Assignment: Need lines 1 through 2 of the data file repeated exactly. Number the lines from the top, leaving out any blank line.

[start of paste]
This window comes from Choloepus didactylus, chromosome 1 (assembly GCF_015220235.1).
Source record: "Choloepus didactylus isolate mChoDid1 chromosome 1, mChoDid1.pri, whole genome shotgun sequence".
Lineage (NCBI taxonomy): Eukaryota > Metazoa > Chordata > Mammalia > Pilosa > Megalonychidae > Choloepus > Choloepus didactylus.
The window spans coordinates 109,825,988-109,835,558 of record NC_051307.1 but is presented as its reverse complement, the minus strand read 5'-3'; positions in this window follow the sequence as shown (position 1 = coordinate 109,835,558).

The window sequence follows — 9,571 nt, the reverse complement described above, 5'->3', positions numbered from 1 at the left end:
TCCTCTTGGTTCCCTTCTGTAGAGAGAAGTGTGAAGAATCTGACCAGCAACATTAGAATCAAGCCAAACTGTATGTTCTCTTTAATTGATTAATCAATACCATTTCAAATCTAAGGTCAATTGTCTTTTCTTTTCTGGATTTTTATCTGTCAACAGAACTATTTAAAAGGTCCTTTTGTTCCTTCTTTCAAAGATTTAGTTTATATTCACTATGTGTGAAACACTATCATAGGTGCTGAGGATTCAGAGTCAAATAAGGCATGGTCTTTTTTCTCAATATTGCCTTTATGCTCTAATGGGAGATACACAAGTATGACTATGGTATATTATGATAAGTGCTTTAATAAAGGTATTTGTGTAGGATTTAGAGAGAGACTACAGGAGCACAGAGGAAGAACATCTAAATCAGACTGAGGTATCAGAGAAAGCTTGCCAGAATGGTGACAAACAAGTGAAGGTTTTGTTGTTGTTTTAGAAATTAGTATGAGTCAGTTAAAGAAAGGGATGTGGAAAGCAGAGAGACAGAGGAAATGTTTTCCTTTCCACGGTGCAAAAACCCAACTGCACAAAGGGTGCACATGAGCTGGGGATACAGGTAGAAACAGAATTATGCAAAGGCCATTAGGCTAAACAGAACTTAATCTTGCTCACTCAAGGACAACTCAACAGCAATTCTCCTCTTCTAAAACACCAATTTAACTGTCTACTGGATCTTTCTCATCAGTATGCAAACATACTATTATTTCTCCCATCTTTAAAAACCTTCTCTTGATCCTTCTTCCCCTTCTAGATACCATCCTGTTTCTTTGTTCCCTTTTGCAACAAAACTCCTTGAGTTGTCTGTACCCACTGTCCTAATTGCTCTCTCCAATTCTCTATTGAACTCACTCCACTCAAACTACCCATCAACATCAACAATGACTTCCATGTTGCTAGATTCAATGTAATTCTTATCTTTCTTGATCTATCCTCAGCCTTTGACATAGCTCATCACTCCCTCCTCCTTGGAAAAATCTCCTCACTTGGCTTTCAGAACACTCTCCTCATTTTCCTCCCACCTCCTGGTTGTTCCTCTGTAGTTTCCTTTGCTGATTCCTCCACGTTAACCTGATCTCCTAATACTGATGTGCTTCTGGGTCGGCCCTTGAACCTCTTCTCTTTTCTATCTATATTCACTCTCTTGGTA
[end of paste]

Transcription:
This window comes from Choloepus didactylus, chromosome 1 (assembly GCF_015220235.1).
Source record: "Choloepus didactylus isolate mChoDid1 chromosome 1, mChoDid1.pri, whole genome shotgun sequence".